B.S., M.S., Ph.D. Cornell University
Areas of Expertise:
Computational optimization and algorithms. Recent applications I have looked at include: self-assembling DNA nanostructures, VLSI chip layout, and unit rectangle visibility graphs.
Courses I Teach:
- Data Structures & Algorithms
- Introduction to Computing
- Machine Organization
- Programming Languages for Information Systems
My Saint Michael's:
I am always struck by the number of Saint Michael's students who participate in volunteer activities to make a difference both locally and globally, and I really appreciate the strong sense of community. My classes are small, so I am able to get to know my students well. We are able to have events, such as class dinners, that would not be possible at a larger institution. There also are many independent study and student research opportunities available that might not be possible at a larger institution. In my five first years at Saint Michael's I have been able to work with 10 students on projects beyond the scope of an ordinary class.
My students are smart, hardworking, and friendly. I am always impressed, not just by their performance in my classes (which is very good), but by the wide range of their interests beyond the field of computer science.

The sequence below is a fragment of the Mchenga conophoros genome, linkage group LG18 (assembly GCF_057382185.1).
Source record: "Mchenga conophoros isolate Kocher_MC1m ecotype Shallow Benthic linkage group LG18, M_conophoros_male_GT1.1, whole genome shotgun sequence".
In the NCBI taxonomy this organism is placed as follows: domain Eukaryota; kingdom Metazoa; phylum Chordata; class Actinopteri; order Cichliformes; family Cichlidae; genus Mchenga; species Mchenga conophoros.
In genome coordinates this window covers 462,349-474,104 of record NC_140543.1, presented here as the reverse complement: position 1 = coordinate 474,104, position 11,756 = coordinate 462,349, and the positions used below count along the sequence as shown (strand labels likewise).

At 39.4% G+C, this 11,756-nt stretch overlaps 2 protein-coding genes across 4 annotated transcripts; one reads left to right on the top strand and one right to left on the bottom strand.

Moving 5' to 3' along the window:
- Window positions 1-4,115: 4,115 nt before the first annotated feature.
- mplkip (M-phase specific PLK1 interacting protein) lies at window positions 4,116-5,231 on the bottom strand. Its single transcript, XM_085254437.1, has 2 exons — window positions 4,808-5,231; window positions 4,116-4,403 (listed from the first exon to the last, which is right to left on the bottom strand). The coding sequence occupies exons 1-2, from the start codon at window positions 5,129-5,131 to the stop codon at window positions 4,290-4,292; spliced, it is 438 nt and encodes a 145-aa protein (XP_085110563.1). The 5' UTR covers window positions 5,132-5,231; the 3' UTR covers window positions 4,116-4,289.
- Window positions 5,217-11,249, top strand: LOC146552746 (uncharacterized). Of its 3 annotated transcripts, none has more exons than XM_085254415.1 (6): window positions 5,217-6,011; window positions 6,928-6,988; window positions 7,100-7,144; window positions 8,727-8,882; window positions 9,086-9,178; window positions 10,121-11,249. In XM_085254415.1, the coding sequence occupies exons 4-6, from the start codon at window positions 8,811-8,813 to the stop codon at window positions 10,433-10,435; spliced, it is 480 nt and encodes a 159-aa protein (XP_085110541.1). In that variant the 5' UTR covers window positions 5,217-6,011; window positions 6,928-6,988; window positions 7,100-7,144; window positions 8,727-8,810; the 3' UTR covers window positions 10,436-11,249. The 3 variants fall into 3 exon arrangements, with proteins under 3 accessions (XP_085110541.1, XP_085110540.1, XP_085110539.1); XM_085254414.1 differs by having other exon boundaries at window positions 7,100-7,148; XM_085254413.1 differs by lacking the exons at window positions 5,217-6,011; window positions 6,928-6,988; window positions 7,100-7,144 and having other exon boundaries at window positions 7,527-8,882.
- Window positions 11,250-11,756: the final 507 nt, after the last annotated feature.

I really enjoy all of my classes, but if pressed to pick a favorite I would say Data Structures and Algorithms, which is closely tied to my area of research.
My research interests are in my areas of expertise: Computational optimization and algorithms. Recent applications I have looked at include: self-assembling DNA nanostructures, VLSI chip layout, and unit rectangle visibility graphs.
Self Assembly Design Strategies
I developed a Java program for addressing various micro-electronics industry computer chip-layout programs such as floor-planning and automating small problematic configurations (2007). I am also co-author of the journal article, "Force-directed floorplanning with flexible blocks" (Congressus Numerantium, 2006).
I am one of three professors who earned Saint Michael's College a $578,500 grant from the National Science Foundation. The grant enables Saint Michael's to provide 20 scholarships in math and computer science.
Greta Pangborn, associate professor of computer science, and Jo Ellis-Monaghan, professor of mathematics, on July 21, 2015, hosted the conference “Summer Combo in Vermont” on the Saint Michael’s College campus. The (more or less) annual small and informal conference brings together regional cominatorics scholars “for a day of collaboration, congeniality and an opportunity to learn about one another’s investigations,” including talks, speakers and poster presentations. Other organizers with Jo and Greta were Melanie Brown of Champlain College and Christino Tamon of Clarkson University. Combinatorics is the branch of mathematics dealing with combinations of objects belonging to a finite set in accordance with certain constraints, such as those of graph theory.
(posted September 2015)